Tonight, at 9 p.m. ET, the federal leaders will face off in English for the first — and last — time before the election
Watch live video of the debate here, starting at 9 p.m. ET, and follow our live coverage and analysis at the bottom of this post.
The two-hour debate includes five segments, each corresponding to one of five themes: affordability, climate, COVID recovery, leadership and accountability, and reconciliation. Each of the five segments will include: a question from a voter, a question from the moderator or a journalist to each leader, leader-to-leader-to-leader debate (three of the five leaders) and open debate (all five leaders). Each leader have the chance to speak during each segment.
The debate will be moderated by Shachi Kurl, president of the Angus Reid Institute. Journalists Rosemary Barton (CBC News), Melissa Ridgen (APTN News), Evan Solomon (CTV News) and Mercedes Stephenson (Global News) will also take part.
This is the third time the federal leaders are participating in a debate, but the first time in English. Wednesday night’s French-language debate, which was hosted by the same independent commission and followed the same format, was largely flat, with participants mostly serving viewers pre-packaged lines on hot-button issues such as the deficits, the environment, healthcare and Indigenous policy.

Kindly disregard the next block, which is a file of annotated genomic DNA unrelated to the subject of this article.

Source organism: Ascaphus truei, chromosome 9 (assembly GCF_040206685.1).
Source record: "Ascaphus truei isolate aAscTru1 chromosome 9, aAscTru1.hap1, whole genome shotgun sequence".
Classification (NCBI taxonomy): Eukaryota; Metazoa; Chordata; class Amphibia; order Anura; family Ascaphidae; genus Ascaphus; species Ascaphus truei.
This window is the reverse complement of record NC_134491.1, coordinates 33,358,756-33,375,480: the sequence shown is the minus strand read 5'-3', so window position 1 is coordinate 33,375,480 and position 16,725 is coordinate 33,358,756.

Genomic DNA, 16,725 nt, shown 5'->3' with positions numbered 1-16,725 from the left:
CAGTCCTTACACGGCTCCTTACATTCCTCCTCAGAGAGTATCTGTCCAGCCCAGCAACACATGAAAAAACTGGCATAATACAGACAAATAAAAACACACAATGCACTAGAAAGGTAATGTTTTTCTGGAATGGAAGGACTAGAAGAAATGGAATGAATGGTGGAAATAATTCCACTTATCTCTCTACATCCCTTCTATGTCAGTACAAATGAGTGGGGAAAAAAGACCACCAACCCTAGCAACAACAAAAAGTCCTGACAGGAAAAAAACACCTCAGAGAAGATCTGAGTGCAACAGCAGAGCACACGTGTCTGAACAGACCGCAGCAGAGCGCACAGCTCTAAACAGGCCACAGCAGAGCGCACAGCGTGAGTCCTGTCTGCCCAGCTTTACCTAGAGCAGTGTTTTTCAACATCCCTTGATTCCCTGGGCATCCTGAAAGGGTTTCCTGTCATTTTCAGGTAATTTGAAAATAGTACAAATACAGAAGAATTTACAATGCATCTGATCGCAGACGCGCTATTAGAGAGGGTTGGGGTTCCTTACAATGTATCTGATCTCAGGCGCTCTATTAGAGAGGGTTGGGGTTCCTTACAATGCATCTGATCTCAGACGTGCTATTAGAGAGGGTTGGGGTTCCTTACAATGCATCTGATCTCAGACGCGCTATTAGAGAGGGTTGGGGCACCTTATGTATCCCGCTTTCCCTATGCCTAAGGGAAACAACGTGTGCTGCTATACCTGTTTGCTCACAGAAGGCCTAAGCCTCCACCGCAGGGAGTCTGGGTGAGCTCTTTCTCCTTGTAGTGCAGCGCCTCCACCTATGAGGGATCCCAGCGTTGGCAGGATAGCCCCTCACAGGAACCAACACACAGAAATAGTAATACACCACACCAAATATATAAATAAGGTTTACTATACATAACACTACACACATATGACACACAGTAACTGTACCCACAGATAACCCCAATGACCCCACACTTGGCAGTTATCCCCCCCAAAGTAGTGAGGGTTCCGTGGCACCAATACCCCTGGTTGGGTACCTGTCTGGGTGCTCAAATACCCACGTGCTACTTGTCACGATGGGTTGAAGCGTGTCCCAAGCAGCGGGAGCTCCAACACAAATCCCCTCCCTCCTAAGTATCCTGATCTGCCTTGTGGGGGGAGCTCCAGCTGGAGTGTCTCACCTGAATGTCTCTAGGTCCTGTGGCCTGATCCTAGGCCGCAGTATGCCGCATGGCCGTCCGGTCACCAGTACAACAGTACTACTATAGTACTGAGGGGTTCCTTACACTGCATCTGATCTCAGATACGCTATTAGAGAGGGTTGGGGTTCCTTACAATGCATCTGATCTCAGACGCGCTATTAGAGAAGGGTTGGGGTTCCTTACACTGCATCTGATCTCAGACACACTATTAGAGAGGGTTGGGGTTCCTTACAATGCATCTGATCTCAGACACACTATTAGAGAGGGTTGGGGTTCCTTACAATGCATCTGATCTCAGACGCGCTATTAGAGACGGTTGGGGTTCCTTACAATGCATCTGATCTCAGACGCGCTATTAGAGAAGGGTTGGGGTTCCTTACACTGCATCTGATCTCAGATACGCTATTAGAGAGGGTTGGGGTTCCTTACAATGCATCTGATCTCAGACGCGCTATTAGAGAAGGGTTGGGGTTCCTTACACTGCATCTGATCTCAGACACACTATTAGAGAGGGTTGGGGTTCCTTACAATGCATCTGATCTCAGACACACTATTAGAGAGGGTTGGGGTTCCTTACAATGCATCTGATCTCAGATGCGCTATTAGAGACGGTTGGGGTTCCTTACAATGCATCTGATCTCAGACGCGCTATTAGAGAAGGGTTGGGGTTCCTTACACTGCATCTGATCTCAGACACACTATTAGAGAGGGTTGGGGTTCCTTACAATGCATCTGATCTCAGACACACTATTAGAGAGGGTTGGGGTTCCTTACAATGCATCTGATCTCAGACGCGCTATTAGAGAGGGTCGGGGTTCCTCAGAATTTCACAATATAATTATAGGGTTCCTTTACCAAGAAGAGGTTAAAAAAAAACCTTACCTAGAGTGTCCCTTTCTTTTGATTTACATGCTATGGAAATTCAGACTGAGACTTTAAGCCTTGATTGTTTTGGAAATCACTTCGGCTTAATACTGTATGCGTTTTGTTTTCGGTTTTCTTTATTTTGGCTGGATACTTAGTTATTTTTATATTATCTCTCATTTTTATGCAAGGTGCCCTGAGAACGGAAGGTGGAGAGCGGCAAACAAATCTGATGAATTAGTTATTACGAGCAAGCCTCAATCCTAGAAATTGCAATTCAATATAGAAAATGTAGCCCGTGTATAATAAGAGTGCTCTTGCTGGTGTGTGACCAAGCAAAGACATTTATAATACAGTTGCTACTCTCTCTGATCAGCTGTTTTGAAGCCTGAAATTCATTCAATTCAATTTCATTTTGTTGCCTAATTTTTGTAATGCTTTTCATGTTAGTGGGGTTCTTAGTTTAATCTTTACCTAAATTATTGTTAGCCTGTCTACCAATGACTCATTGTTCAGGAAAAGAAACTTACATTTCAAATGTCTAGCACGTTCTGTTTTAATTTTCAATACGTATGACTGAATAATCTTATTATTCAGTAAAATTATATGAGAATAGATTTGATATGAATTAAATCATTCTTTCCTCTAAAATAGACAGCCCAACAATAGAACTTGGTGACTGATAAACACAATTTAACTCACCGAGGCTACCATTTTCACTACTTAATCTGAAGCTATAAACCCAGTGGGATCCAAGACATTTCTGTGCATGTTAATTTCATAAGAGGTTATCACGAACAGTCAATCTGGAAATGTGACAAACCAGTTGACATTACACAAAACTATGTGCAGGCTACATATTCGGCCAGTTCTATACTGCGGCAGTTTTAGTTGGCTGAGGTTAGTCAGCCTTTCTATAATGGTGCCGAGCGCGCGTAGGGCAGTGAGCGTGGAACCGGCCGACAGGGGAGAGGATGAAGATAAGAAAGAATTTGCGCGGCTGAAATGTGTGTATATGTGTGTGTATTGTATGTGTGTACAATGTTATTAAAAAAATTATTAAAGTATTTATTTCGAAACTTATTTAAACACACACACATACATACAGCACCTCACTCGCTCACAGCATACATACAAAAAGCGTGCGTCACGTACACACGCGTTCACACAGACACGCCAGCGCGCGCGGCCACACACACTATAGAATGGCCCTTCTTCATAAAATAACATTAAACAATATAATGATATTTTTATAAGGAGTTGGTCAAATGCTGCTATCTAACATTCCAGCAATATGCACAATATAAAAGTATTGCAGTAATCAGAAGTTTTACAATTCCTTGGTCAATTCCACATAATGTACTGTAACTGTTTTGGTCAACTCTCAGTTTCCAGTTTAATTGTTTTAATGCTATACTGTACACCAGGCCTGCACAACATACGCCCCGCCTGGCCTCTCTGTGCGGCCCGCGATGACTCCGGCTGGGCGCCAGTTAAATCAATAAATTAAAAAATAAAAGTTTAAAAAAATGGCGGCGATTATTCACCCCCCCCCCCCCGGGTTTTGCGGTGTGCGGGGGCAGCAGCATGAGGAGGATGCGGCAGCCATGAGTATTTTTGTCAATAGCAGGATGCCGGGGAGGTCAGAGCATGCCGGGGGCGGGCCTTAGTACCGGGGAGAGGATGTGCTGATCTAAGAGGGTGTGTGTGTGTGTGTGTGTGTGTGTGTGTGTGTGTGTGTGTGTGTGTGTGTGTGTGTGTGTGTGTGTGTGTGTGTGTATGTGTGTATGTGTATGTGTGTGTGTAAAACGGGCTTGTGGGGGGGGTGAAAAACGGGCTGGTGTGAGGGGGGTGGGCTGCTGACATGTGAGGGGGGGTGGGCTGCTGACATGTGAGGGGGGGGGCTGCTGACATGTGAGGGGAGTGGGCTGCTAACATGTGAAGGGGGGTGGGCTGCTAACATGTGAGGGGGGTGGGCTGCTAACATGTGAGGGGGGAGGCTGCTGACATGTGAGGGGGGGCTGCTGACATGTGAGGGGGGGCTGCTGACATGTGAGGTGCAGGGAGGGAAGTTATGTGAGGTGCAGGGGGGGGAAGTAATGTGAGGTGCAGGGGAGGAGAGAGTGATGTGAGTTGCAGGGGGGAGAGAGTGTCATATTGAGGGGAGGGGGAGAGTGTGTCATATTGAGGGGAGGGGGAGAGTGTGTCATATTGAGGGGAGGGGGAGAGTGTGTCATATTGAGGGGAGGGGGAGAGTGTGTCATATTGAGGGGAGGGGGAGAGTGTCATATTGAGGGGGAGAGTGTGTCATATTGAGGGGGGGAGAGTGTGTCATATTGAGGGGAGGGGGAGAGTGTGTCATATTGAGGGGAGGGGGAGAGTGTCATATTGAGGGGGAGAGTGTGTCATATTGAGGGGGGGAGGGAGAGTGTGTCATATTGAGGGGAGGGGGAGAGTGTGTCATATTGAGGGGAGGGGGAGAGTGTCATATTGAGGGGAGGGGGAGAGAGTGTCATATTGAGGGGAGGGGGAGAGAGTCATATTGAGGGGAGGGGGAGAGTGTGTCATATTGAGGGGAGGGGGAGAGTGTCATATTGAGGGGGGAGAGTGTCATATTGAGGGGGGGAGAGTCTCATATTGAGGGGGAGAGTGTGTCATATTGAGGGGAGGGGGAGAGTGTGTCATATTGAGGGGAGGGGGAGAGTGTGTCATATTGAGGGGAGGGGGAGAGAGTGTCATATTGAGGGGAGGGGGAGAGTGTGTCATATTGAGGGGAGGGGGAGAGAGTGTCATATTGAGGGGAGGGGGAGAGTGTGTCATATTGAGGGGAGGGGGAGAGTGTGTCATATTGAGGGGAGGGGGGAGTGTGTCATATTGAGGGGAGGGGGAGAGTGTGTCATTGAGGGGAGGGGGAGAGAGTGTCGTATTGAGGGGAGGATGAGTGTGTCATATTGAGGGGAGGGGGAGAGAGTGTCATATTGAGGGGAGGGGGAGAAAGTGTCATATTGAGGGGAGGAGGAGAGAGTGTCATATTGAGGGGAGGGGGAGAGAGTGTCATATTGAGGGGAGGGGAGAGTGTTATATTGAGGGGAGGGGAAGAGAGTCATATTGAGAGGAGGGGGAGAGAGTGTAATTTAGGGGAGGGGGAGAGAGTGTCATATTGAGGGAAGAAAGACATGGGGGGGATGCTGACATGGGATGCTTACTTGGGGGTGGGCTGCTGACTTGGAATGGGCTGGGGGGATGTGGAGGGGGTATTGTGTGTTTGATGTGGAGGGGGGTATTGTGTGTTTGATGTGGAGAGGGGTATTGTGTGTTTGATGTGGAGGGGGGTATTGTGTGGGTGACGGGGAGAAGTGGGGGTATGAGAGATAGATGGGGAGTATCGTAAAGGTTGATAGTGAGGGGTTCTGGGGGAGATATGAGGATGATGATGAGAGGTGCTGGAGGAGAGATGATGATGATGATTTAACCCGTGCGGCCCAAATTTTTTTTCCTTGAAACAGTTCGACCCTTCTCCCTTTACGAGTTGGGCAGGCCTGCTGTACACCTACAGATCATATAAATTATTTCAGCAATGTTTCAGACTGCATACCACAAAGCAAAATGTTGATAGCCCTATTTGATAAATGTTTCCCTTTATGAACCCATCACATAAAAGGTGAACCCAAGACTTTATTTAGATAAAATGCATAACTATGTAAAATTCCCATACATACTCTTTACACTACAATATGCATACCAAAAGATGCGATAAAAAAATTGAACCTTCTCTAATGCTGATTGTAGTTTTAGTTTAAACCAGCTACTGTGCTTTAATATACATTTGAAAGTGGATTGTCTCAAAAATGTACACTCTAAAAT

One of the few lively clashes occurred between Trudeau and Blanchet, not on a substantive policy issue, but rather on if Trudeau was Quebecer or not.
“You do not have a monopoly over Quebec,” Trudeau said to Blanchet, nearly yelling. “You don’t get to accuse me of not being Quebecer enough.”
Just like during the first debate last week, Trudeau was repeatedly grilled by opposition leaders about his decision to call a “selfish” election, a question that already seemed to annoy him just minutes into the debate.
National Post, with files from Christopher Nardi
Follow our live coverage of the debate, below, starting at 9 p.m. ET. Can’t see our liveblog? View it on nationalpost.com.